"'Substantially limits' is not meant to be a demanding standard." 29 C.F.R. § 1630.2(j)(1)(i) . "An impairment is a disability within the meaning of this section if it substantially limits the ability of an individual to perform a major life activity as compared to most people in the general population." Id . § 1630.2(j)(1)(ii). This comparison "usually will not require scientific, medical, or statistical analysis." Id . § 1630.2(j)(1)(v). "[N]ot every impairment will constitute a disability within the meaning of this section." Id . § 1630.2(j)(1)(ii). "[T]he following types of impairments will, at a minimum, substantially limit the major life activities indicated: ... cancer substantially limits normal cell growth." Id . § 1630.2(j)(3)(iii) (emphasis added).5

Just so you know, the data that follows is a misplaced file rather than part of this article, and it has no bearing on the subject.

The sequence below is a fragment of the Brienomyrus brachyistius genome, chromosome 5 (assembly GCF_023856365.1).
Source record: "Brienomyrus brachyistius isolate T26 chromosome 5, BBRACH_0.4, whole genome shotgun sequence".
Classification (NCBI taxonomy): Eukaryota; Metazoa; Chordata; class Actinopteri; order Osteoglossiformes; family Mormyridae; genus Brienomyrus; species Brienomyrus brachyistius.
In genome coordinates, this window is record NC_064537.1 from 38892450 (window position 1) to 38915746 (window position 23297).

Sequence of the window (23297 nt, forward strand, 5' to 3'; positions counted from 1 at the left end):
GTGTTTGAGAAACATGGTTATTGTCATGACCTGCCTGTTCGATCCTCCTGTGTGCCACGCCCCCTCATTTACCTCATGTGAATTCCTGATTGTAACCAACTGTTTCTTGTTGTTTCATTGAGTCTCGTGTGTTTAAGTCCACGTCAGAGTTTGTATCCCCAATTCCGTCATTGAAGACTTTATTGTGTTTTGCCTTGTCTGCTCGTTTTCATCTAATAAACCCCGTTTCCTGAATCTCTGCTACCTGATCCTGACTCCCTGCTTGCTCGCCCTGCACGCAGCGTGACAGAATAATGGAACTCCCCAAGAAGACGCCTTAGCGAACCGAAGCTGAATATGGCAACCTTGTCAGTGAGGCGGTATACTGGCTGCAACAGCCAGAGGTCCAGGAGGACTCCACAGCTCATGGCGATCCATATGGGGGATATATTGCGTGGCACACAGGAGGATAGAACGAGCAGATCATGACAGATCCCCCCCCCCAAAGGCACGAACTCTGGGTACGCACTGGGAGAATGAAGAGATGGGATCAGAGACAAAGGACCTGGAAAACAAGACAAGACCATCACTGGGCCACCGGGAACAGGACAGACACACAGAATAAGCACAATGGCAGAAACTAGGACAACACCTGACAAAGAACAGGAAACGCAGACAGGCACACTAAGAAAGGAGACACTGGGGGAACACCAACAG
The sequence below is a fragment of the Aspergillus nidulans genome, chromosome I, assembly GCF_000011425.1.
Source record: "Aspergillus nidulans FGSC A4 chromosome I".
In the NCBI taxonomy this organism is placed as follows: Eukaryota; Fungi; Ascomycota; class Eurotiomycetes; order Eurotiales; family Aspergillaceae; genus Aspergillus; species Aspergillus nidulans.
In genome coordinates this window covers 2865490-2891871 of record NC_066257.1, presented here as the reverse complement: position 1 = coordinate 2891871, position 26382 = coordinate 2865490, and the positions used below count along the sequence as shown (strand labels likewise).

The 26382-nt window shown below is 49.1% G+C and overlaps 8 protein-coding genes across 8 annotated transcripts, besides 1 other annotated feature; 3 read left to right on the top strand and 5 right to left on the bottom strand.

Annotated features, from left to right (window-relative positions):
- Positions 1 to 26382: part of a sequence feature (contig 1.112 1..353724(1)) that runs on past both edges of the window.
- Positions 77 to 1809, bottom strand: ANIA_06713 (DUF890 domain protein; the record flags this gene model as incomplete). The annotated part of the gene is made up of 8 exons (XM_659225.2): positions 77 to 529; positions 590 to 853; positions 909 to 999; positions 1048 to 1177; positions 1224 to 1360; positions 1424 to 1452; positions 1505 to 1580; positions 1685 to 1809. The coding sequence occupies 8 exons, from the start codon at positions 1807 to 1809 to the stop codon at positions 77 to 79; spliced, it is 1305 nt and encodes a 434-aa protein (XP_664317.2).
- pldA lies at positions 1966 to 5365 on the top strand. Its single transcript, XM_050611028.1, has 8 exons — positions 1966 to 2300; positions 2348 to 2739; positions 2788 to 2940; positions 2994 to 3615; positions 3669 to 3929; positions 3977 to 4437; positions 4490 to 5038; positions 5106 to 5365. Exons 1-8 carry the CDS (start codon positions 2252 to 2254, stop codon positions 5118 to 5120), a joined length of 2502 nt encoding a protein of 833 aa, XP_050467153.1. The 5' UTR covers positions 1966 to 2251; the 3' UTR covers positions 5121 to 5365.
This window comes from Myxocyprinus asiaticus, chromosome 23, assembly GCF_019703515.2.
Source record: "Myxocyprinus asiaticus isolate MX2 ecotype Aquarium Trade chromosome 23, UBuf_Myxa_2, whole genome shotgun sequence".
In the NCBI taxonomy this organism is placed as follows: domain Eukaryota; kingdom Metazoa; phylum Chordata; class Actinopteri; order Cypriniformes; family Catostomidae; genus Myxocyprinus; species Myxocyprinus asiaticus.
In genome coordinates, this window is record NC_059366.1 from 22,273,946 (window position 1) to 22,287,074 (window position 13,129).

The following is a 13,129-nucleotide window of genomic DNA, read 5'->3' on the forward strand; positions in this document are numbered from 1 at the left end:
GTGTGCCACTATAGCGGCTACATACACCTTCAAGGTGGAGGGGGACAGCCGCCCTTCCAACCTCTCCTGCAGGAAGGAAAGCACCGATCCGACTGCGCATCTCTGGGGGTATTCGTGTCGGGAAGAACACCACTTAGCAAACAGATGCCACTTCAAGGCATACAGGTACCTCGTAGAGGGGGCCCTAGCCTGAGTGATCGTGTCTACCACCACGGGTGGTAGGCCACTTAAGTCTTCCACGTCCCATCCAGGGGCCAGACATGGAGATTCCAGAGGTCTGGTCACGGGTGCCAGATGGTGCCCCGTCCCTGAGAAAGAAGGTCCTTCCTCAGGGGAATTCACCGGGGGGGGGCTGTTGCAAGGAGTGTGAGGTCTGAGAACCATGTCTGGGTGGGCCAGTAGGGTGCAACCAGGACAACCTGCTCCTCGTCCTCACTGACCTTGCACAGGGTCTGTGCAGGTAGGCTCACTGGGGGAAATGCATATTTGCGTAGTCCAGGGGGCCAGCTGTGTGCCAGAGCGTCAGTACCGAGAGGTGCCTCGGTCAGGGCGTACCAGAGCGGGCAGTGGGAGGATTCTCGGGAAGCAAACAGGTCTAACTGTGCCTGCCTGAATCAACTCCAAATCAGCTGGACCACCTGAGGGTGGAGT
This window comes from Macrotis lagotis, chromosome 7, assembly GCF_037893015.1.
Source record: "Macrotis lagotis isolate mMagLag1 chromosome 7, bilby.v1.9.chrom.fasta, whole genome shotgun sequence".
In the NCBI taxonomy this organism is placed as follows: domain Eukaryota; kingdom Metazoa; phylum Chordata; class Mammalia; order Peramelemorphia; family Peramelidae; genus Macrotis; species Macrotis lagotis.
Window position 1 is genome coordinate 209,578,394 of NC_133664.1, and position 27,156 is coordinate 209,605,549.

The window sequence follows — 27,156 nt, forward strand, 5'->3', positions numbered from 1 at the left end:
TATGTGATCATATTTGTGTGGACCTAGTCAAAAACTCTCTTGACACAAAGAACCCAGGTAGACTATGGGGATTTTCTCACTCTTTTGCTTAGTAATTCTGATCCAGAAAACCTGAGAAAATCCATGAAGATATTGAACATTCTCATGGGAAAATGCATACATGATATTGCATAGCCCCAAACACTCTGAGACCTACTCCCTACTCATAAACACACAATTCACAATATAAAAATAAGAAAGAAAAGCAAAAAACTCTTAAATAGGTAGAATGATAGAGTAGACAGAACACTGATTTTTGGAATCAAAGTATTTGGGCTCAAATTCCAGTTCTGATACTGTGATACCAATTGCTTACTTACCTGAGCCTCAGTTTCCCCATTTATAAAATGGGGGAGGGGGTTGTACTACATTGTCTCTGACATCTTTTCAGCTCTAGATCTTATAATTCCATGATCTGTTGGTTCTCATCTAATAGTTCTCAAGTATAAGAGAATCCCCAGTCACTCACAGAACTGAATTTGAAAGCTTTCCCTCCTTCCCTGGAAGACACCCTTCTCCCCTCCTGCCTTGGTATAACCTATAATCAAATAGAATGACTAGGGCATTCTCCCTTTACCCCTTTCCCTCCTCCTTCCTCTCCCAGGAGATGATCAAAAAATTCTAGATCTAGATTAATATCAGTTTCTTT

B. Plaintiff's Claim is Not Plausible on its Face
Although mindful that the ADA is to be broadly construed, the Court concludes [*4] that Plaintiff fails to state a claim upon which relief can be granted. Plaintiff has offered no statutory, regulatory, or caselaw support for her "legal conclusion couched as a factual allegation"—see Twombly, 550 U.S. at 555 —that the BRCA1 gene, like cancer itself, is a physical impairment that substantially limits normal cell growth. And the Court's own research has found none.
It is true that the Sixth Circuit has held that some conditions, even when dormant, may constitute a physical impairment. Cehrs v. Ne. Ohio Alzheimer's Research Ctr., 155 F.3d 775 , 780 (6th Cir. 1998) (occasional flare-ups from pustular psoriasis was a physical impairment "because of the ongoing nature of the disease and its physiological impact even during its dormant stage.") (citing Bragdon v. Abbott, 524 U.S. 624 , 637 , 118 S. Ct. 2196 , 141 L. Ed. 2d 540 (1998) (a person infected with the HIV virus has an immediate physical impairment because it has a "constant and detrimental effect on the infected person's hemic and lymphatic systems from the moment of infection.")). But this is not a circumstance akin to remission of cancer. Rather, it is, presently, the absence of cancer.